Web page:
SPONSORED:

A lofty but critical cybersecurity dream that must turn into reality

A lofty but critical cybersecurity dream that must turn into reality
© Getty Images

In the name of national security and our economic future, it is time for the House and Senate to establish dedicated cybersecurity committees. With the Solar Winds hack, digital battles with actors such as China and Russia, and reliance on the internet for our critical infrastructure, the government has to streamline cybersecurity authority and oversight for Congress. The broken structure of committees for cybersecurity hobbles our actions and leaves holes in our defenses. As lawmakers work to bolster the function of Congress, they should not leave cybersecurity issues behind.

In its current form, different committees wrangle for jurisdiction or block the passage of cybersecurity legislation. Instead of relying on experts on centralized authority, since many of them are loath to give up any power, the broken review process hinders our national security by preventing the passage of any major cybersecurity legislation. Each year Congress does not treat cybersecurity policy with the high intensity as health care or the economy, our enemies can find new vulnerabilities to abuse, intellectual property to steal, or innovate while our country falls behind.

Before we claim that no member of Congress would give up jurisdiction, consider that one of the most powerful cybersecurity chairmen from the House side, Representative Jim Langevin, offered to do simply that in the name of better cybersecurity. But he is not the only one on Capitol Hill to think this is smart policy. Indeed, the Cyberspace Solarium Commission recommended the creation of permanent cybersecurity committees to “consolidate budgetary and legislative jurisdiction over cybersecurity issues, as well as current traditional oversight authority.”

ADVERTISEMENT

These new committees would be structured in a bipartisan manner and focus on the expertise of members. This structure is designed to foster bipartisan collaboration that is often necessary for lasting and durable cybersecurity policy. The committees would hold hearings, subpoena witnesses, consider critical legislation, and have oversight on national cybersecurity strategy development and implementation.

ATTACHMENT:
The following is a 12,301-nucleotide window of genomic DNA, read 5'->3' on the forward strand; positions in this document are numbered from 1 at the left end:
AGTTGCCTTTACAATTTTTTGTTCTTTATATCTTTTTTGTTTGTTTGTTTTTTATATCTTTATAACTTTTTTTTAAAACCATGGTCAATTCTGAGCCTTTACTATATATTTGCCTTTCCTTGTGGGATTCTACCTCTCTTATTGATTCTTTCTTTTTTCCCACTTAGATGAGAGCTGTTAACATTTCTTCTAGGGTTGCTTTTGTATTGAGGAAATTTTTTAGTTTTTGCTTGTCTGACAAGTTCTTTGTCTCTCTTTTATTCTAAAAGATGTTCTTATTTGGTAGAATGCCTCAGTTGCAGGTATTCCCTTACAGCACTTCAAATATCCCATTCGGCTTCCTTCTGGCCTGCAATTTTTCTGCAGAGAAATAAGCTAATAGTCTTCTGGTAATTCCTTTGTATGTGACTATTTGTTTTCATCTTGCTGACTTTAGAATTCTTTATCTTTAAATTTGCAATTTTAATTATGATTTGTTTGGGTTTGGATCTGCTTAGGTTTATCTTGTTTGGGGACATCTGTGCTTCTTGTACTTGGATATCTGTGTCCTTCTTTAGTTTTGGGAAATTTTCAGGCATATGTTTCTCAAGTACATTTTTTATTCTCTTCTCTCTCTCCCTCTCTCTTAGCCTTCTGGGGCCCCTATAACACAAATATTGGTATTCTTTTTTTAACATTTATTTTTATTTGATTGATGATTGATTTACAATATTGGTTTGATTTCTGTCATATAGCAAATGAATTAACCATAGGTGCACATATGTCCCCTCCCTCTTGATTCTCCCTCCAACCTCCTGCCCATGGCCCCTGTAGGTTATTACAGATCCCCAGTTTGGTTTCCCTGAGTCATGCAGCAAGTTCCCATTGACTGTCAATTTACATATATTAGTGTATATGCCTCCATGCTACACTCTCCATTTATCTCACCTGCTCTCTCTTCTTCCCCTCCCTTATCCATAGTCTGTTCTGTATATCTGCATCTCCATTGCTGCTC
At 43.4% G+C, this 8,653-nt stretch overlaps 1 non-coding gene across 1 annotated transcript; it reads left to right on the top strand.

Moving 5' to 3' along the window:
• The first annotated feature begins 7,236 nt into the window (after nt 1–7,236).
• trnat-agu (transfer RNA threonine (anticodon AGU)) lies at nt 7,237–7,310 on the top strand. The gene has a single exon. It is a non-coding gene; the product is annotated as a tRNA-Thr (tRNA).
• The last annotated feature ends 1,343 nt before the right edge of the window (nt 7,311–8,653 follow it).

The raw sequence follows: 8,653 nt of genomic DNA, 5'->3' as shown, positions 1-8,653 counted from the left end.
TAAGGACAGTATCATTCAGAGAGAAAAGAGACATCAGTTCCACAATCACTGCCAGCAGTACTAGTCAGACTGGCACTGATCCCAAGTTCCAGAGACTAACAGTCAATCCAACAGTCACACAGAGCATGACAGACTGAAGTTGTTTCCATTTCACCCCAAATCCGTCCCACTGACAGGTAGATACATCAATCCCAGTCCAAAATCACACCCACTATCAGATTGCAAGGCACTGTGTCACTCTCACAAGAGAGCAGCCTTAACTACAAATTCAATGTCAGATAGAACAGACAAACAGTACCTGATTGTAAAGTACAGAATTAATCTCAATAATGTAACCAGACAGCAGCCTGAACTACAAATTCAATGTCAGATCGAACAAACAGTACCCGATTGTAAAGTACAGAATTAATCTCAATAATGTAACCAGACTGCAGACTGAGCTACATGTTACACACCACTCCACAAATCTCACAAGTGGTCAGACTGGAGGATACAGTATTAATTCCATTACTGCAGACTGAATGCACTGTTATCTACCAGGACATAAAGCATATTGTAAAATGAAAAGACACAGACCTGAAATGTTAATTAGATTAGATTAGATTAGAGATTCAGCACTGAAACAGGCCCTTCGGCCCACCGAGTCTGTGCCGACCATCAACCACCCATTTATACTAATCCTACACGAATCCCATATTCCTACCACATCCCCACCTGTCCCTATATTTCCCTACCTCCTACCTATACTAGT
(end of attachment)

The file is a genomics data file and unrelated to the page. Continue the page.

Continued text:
While the structure of committees is a wonky issue, it has real effects on national security. The dispersed nature of cybersecurity oversight likely contributed to the failures that led to the Solar Winds hack. If we want to be serious with fixing our cybersecurity issues, the structure of Congress must be on our collective priority lists. The largest technology companies like Microsoft have called on our leaders to take more action with a global cybersecurity response to threats. Now is the time for this.

Reforming the structure of committees comes with significant benefits like better oversight. The intelligence community went through a similar structure shift in the 1970s when weak oversight by Congress was found to have contributed to abuses of power. We have also seen what happens if we do not focus on cybersecurity and coordinate its oversight. We know the harm that can come to even the best protected places like Merck and the National Nuclear Security Administration when critical cybersecurity budgets and practices are not reviewed on time in Congress.

The new committees in the House and Senate could enhance our national cybersecurity strategy, which is the fundamental building block on which all other efforts in this area must rest. If committees review only their own jurisdictional efforts on cybersecurity, we will continue to have disparate and disjointed progress. Congress also needs staffers who are trained to establish our national cybersecurity strategy. The creation of permanent committees on cybersecurity is the only way to achieve success. While it is difficult to change the rules in Congress, a bipartisan discussion about how to make things work needs top include cybersecurity.

Tatyana Bolton is the managing senior fellow for the cybersecurity and emerging threats team with the R Street Institute based in Washington.